The thing is though, I never told anyone about any of this, I always figured I could just internalize my problems and muscle through them and they'd go away. Eventually I hit rock bottom and called my mom and told her everything, and asked her if she thought it was a good idea if she could prescribe me some antidepressants, and then the amazing thing is that from that moment forward I started feeling better, and I never got the medication. Just talking to my mom about it really helped me. So if I can suggest anything, talk to someone about it, but make sure the person is a good listener. Don't talk to someone who will interrupt you and tell you your problems are stupid and that they have all the solutions in the world without thinking for a second, talk to someone who will just sit there quietly and nod and be sympathetic.


#30

Have you ever personally been on any high doses of medication? You don't realize how much the side effects can effect someone until you experience it yourself.. There are also sometimes permanent problems even after the medication is completely out of the system.. SSRI Post sexual dysfunction is a problem for many as an example... There are changes in mood patterns, behaviors, and blocked chemicals of the brain when you introduce a substance that is above normal regulation levels of the body there is going to be an adverse effect one way or the other... Plus getting off medication is a nightmare in and of itself... I suggested other forms of therapy to the OP because I have had dealt with the adverse side effects of medication many times myself especially coming of them.. I'll mention this again for anyone looking into getting medication for mood imbalances.. Try you're best with cognitive behavioral therapy first.. I recommended Dr. David Burns "Feel Good" because it is literally prescribed to patients before alot of doctors even consider using medication... Its cheap and definitely worth at least giving a chance... As well as the Power of Now.. It is about bringing yourself into the present moment and stops the incessent chatter of the mind, just like OP said about the gym to stop thinking.. Well when you are present there is no stream of thought running.. It is also important to apply Unconditional acceptance and to allow yourself to feel whatever it is fully and be present with it.. Running away from those scary feelings and medicating does not answer the right path to recovery.

As human beings we chase pleasure and avoid pain, we try to make those negative dark emotions go away and we fight them.. That does not work.. You need paradox so that is why you must allow yourself to feel those emotions fully and without fear and not judge them... Just see it as an overlying emotion and it is what it is for that moment.


#31

This post was flagged by the community and is temporarily hidden.


#32

My assumption would be that the OP would start on a low dose of mild anti-depressant, if he took that route. In a risk/benefit analysis I rank constant suicidal ideation slightly higher than the very remote risk of sexual dysfunction after discontinuing a medication.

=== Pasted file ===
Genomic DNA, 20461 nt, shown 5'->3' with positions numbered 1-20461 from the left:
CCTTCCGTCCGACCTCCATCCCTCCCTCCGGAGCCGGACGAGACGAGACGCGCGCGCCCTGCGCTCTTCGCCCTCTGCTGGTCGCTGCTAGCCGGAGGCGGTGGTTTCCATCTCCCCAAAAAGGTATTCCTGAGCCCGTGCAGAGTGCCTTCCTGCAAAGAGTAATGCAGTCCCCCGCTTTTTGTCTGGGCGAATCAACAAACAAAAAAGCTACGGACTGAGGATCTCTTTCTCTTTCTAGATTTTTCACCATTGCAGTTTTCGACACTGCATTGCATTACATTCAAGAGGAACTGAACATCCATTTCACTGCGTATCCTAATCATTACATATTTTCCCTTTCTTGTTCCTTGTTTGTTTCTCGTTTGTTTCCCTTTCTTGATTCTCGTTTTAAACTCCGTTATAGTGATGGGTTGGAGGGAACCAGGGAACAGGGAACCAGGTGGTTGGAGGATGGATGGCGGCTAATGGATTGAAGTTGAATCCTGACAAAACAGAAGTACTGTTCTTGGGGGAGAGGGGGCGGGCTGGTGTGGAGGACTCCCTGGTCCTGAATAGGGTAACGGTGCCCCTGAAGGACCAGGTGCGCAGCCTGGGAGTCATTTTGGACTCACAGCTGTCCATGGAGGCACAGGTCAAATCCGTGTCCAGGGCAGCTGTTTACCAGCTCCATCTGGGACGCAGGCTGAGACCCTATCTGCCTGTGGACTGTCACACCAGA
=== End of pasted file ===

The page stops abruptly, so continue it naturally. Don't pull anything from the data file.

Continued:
"High doses of medication" is not what I recommended, and in fact did not suggest that medication is the solution for OP. I merely state that in my opinion, medication is not the devil and it's silly to Chicken Little about it to someone who is expressing major depressive symptoms, which include thoughts of - and longing for - death. Does anyone ask what the OP is doing at the gym 12 times a week? I suspect there is danger in hitting the gym more than once a day as well. Perhaps we should all be saying "beware the life-threatening inguinal hernia!"

Chushin, yes, ADs should be titrated both on and off, though I again note that we don't know that OP would have more than a very low dose, which for many people does not require titration. But doctors handle that all the time and we're not in here prescribing, so I don't see a need to give the "black box warnings." Just saying let's not rule out a possible effective avenue of treatment.


#33

I've suffered with pretty bad depression since I was a kid, been in the hospital a few times from suicide attempts, etc. From my experience try therapy first. Find someone you click with and COMMIT to it. They will give you homework, and its not easy especially in your state but it can help a lot.

Unfortunately therapy alone doesn't always work, I was in it for a while and still had pretty severe depression. My psychologist suggested meds but I was pretty against them due to all things I hear from ppl and from studies showing only marginal differences in many cases.

Well I finally tried meds and after a few different ones I got on a low dose of wellbutrin. This med changed my life, no more depression, no side effects, I just feel normal. No personality changes either and its cheap. So if therapy doesnt work id def recommend trying some different meds. Also therapy is much different when you are on meds and you make progress much faster.

I know you hear all the time about "ohhh you just need to eat right, sleep, exercise, get more omega 3s" but if you are suffering to the point of wanting to override the biological urge to stay alive then you need more than holistic stuff.

I know you are scared of side effects but trust me being happy and not wanting to jump off a bridge to stop the pain is worth taking slightly longer to get a boner.

Wanting to die > mild side effects


#34

I understand Emily did not mean to offend, You are correct in that it is important to address these issues but I only mean that medication even a low dose is not needed.. thoughts of suicide are pretty common in anxiety and depression cases but that does not mean someone is carrying out the steps to do it, medication does also have side effects of suicidal behavior and thoughts as well though.. In fact thoughts in themselve mean nothing they are just brought on from habit or an exhausted mental state.. He can handle and recover if he faces it head on with unconditional acceptance and allow himself to be as the moment is.. nothing needed but awareness of what is, by gaining awareness he can literally rewire the brain and break the negative vicious cycle.

Meds are just a band aid of symptoms but it does not make the mental state vanish it just covers things up and leaves you foggy.